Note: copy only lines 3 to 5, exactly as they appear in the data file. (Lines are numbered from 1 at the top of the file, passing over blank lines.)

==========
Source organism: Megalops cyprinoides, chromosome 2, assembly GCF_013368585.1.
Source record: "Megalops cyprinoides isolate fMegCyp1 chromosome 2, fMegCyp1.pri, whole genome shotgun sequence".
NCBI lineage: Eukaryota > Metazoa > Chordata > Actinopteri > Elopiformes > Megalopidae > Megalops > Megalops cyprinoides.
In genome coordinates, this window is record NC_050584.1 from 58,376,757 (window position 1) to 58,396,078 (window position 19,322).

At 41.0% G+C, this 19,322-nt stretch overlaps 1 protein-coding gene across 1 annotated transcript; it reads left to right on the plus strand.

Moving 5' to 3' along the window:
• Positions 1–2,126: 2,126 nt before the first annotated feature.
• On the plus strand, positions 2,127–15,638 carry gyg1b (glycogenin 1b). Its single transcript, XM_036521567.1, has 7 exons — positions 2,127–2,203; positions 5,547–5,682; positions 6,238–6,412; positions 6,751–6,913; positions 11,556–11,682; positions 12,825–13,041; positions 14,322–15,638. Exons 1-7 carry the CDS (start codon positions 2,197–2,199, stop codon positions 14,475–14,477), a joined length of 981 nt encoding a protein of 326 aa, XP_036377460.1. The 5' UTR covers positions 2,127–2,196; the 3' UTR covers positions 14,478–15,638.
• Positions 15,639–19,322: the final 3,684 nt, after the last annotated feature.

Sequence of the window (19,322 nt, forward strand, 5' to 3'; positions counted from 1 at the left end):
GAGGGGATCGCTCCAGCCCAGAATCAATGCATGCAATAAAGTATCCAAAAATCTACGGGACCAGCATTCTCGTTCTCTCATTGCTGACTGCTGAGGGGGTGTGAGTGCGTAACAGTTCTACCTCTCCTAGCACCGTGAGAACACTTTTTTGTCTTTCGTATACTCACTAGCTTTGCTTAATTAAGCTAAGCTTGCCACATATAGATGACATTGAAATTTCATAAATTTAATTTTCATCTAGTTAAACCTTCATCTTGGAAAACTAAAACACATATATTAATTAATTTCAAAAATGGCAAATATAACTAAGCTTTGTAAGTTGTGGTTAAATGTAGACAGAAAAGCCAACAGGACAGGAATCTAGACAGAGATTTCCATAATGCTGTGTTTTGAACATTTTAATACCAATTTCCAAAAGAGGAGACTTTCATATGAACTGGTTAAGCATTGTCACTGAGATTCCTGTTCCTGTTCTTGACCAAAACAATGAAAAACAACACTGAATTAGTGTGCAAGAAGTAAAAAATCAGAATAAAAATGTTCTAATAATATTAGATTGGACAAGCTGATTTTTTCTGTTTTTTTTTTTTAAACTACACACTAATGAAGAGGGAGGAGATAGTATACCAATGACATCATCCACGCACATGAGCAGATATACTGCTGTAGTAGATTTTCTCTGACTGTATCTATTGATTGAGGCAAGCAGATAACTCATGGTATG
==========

NCBI lineage: Eukaryota > Metazoa > Chordata > Actinopteri > Elopiformes > Megalopidae > Megalops > Megalops cyprinoides.
In genome coordinates, this window is record NC_050584.1 from 58,376,757 (window position 1) to 58,396,078 (window position 19,322).

At 41.0% G+C, this 19,322-nt stretch overlaps 1 protein-coding gene across 1 annotated transcript; it reads left to right on the plus strand.